You are asked to implement six sorting algorithms: bubble sort, insertion sort, selection sort,
merge sort, quick sort using extra array for partitioning, and quick sort with in-place partitioning.
They sort integers in ascending order. They are combined into a single program. Based on the
user specification, a corresponding sorting algorithm will be called.
1. Input format
You will read the sorting task from the standard input. (For the ease of testing, you can write
each test case in a file and then use Linux file redirection function “<” to read from the file.) The first line is an integer, which specifies the sorting algorithm you should call. The integer can take six values: 0 for bubble sort, 1 for insertion sort, 2 for selection sort, 3 for merge sort, 4 for quick sort using extra array for partitioning, and 5 for quick sort with in-place partitioning. Other values are illegal, but you can assume that the user will not input illegal values. The second line specifies the number of integers you are asked to sort. Let that number be N. Then the following N lines list the N integers to be sorted. An example of input is 3 5 -1 -3 2 0 4 This example calls merge sort to sort 5 integers -1, -3, 2, 0, and 4 in ascending order. 2. Output Specification Your program writes the sorted result to the standard output. Each line lists one number. For the above example, the output looks like -3 -1 0 2 4 III. Comparison of the Sorting Algorithms We also ask you to study the performances of these six sorting algorithms. To do this, you should first generate different arrays of random integers with different sizes. Then you should apply your sorting algorithms to these arrays. Finally, you should plot a figure showing the runtime of each algorithm versus the array size. For comparison purpose, you should plot all six curves corresponding to the six sorting algorithms in the same figure. (You do not need to upload the source codes for this comparison program.) Hint: 1. You may want to write another program that calls the core sorting procedures to do this study. 2. You can use mrand48() to generate integers uniformly distributed in the range [-2 31, 231 -1]. 3. You can use clock() function to get the runtime. 4. Although the major factor that affects the runtime is the size of the input array, however, the runtime for an algorithm may also weakly depend on the detailed input array. Thus, for each size, you should generate a number of arrays of that size and obtain the mean runtime on all these arrays. Also, for fair comparison, the same set of arrays should be applied to all the algorithms. 5. You should try at least 5 representative sizes. IV. Implementation Requirements and Restrictions You must make sure that your code compiles successfully on a Linux operating system. You may #include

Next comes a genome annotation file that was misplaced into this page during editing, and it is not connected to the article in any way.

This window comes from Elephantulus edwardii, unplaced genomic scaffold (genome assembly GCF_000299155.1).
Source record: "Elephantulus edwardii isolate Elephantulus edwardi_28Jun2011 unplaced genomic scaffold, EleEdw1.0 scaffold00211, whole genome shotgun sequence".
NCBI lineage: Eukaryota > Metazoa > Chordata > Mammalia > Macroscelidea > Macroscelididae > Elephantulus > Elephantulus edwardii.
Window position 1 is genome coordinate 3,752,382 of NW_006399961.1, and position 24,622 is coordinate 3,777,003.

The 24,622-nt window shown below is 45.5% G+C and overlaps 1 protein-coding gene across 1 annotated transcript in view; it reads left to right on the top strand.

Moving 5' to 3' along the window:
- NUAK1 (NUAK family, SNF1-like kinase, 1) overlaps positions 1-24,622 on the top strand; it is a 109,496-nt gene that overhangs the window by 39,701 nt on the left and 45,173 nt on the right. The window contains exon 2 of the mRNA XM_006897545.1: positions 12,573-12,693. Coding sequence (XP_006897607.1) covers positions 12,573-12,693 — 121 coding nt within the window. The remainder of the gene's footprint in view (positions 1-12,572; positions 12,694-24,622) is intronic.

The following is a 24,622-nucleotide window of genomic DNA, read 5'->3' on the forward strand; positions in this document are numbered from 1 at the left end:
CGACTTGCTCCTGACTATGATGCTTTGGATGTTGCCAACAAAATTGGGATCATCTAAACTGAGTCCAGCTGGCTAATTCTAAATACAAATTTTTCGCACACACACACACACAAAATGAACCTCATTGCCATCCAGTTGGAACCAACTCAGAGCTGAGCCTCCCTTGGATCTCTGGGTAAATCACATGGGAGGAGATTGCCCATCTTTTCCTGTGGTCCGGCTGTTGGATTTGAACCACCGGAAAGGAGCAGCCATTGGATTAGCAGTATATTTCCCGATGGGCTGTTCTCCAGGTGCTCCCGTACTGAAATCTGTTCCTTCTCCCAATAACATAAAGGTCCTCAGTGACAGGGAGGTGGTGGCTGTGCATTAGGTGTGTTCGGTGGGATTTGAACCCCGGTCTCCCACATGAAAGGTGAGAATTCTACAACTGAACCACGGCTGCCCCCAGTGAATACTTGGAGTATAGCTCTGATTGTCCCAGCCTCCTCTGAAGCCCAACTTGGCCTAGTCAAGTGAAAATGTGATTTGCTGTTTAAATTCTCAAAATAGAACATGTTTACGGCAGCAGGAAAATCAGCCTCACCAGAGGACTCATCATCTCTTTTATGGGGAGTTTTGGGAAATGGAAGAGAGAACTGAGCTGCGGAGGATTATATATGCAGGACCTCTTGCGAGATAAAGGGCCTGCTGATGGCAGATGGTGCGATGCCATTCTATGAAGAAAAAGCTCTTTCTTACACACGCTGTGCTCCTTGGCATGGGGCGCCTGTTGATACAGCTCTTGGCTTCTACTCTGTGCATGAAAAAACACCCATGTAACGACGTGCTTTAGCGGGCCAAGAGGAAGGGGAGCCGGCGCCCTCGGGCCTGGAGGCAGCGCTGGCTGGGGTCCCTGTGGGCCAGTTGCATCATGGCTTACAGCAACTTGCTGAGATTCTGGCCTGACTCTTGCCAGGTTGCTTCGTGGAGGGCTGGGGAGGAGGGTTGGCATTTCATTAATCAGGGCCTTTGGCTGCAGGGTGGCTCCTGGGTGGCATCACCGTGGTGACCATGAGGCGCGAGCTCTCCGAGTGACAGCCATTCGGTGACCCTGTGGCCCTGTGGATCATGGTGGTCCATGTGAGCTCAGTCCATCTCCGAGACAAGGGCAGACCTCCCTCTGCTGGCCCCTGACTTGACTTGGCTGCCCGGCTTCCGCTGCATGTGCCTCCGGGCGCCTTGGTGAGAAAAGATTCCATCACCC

may be included, and you may not make any call to any function in any other library.
V. Compiling and Testing
Write a Makefile. Put all your compiling commands in the Makefile. The output program
should be named main.
To make sure that the program works, you should test each sorting algorithm you write.
VI. Submitting and Due Date
You should submit all the source code files for the program described in Section II, a
Makefile, and a report of the runtime comparison of different sorting algorithms. The
Makefile compiles a program named main. The report should be in pdf format. At the end of
your report, please attach all your codes. See announcement from the TAs for details about how
to submit these files. The submission deadline is 11:59 pm on Sep. 30th, 2018.
Your program will be graded along five criteria:
1. Functional Correctness
2. Implementation Constraints
3. General Style
5. Report on the performance study
Functional Correctness is determined by running a variety of test cases against your program,
checking your solution using our automatic testing program. We will grade Implementation
Constraints to see if you have met all of the implementation requirements and restrictions.
General Style refers to the ease with which TAs can read and understand your program, and the
cleanliness and elegance of your code. Part of your grade will also be determined by the
performance of your algorithm. We will test your program with some large test cases. If your
program is not able to finish within a reasonable amount of time, you will lose the performance
score for those test cases. Finally, we will also read your report and grade it based on the quality
of your performance study.